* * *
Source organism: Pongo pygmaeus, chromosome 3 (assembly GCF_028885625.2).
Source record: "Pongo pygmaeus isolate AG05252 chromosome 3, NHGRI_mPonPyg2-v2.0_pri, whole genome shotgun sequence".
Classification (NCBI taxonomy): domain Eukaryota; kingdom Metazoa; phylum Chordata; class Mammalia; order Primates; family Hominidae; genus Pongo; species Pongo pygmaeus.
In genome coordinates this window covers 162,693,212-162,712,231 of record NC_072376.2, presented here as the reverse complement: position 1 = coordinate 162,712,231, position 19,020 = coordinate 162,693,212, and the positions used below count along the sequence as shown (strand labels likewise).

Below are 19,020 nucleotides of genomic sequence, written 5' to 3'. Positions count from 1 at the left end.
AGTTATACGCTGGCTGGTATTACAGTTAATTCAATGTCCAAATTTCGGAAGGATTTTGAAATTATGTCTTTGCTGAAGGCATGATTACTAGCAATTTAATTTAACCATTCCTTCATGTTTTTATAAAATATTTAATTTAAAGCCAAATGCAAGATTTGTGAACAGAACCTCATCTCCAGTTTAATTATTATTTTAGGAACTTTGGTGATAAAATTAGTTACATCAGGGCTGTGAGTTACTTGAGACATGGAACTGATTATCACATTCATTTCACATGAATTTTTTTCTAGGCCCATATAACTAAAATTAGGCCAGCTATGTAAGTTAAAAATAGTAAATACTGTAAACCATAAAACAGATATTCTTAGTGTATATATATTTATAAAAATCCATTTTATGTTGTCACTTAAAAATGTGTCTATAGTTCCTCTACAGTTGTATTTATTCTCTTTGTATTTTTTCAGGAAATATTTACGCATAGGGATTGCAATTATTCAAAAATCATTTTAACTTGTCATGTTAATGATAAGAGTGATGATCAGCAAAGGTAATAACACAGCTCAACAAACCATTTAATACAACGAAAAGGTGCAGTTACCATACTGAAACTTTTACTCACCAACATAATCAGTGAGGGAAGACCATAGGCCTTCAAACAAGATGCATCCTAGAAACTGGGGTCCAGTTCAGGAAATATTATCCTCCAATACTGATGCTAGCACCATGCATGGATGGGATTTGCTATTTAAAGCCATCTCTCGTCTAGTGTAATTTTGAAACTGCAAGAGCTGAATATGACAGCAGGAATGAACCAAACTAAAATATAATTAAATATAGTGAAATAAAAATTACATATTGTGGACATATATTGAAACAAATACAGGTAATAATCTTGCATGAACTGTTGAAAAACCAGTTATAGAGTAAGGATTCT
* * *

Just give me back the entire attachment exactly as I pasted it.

Source organism: Pongo pygmaeus, chromosome 3 (assembly GCF_028885625.2).
Source record: "Pongo pygmaeus isolate AG05252 chromosome 3, NHGRI_mPonPyg2-v2.0_pri, whole genome shotgun sequence".
Classification (NCBI taxonomy): domain Eukaryota; kingdom Metazoa; phylum Chordata; class Mammalia; order Primates; family Hominidae; genus Pongo; species Pongo pygmaeus.
In genome coordinates this window covers 162,693,212-162,712,231 of record NC_072376.2, presented here as the reverse complement: position 1 = coordinate 162,712,231, position 19,020 = coordinate 162,693,212, and the positions used below count along the sequence as shown (strand labels likewise).

Below are 19,020 nucleotides of genomic sequence, written 5' to 3'. Positions count from 1 at the left end.
AGTTATACGCTGGCTGGTATTACAGTTAATTCAATGTCCAAATTTCGGAAGGATTTTGAAATTATGTCTTTGCTGAAGGCATGATTACTAGCAATTTAATTTAACCATTCCTTCATGTTTTTATAAAATATTTAATTTAAAGCCAAATGCAAGATTTGTGAACAGAACCTCATCTCCAGTTTAATTATTATTTTAGGAACTTTGGTGATAAAATTAGTTACATCAGGGCTGTGAGTTACTTGAGACATGGAACTGATTATCACATTCATTTCACATGAATTTTTTTCTAGGCCCATATAACTAAAATTAGGCCAGCTATGTAAGTTAAAAATAGTAAATACTGTAAACCATAAAACAGATATTCTTAGTGTATATATATTTATAAAAATCCATTTTATGTTGTCACTTAAAAATGTGTCTATAGTTCCTCTACAGTTGTATTTATTCTCTTTGTATTTTTTCAGGAAATATTTACGCATAGGGATTGCAATTATTCAAAAATCATTTTAACTTGTCATGTTAATGATAAGAGTGATGATCAGCAAAGGTAATAACACAGCTCAACAAACCATTTAATACAACGAAAAGGTGCAGTTACCATACTGAAACTTTTACTCACCAACATAATCAGTGAGGGAAGACCATAGGCCTTCAAACAAGATGCATCCTAGAAACTGGGGTCCAGTTCAGGAAATATTATCCTCCAATACTGATGCTAGCACCATGCATGGATGGGATTTGCTATTTAAAGCCATCTCTCGTCTAGTGTAATTTTGAAACTGCAAGAGCTGAATATGACAGCAGGAATGAACCAAACTAAAATATAATTAAATATAGTGAAATAAAAATTACATATTGTGGACATATATTGAAACAAATACAGGTAATAATCTTGCATGAACTGTTGAAAAACCAGTTATAGAGTAAGGATTCT